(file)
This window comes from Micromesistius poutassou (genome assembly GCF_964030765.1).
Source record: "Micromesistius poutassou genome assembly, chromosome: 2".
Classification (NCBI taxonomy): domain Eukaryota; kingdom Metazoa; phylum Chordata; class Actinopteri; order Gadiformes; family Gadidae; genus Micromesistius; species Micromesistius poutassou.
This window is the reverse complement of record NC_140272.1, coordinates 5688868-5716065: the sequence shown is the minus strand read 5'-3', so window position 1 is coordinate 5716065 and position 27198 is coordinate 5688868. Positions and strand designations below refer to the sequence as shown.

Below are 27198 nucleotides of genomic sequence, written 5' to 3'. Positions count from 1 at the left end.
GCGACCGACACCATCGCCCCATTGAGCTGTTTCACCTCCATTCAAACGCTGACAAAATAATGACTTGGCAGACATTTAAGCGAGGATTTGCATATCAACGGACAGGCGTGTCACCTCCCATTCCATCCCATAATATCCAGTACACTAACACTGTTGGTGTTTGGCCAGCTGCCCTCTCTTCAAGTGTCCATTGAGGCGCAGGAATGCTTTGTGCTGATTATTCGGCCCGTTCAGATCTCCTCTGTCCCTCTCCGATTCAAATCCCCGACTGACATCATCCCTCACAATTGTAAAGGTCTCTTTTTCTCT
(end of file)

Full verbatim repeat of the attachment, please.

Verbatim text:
This window comes from Micromesistius poutassou (genome assembly GCF_964030765.1).
Source record: "Micromesistius poutassou genome assembly, chromosome: 2".
Classification (NCBI taxonomy): domain Eukaryota; kingdom Metazoa; phylum Chordata; class Actinopteri; order Gadiformes; family Gadidae; genus Micromesistius; species Micromesistius poutassou.
This window is the reverse complement of record NC_140272.1, coordinates 5688868-5716065: the sequence shown is the minus strand read 5'-3', so window position 1 is coordinate 5716065 and position 27198 is coordinate 5688868. Positions and strand designations below refer to the sequence as shown.

Below are 27198 nucleotides of genomic sequence, written 5' to 3'. Positions count from 1 at the left end.
GCGACCGACACCATCGCCCCATTGAGCTGTTTCACCTCCATTCAAACGCTGACAAAATAATGACTTGGCAGACATTTAAGCGAGGATTTGCATATCAACGGACAGGCGTGTCACCTCCCATTCCATCCCATAATATCCAGTACACTAACACTGTTGGTGTTTGGCCAGCTGCCCTCTCTTCAAGTGTCCATTGAGGCGCAGGAATGCTTTGTGCTGATTATTCGGCCCGTTCAGATCTCCTCTGTCCCTCTCCGATTCAAATCCCCGACTGACATCATCCCTCACAATTGTAAAGGTCTCTTTTTCTCT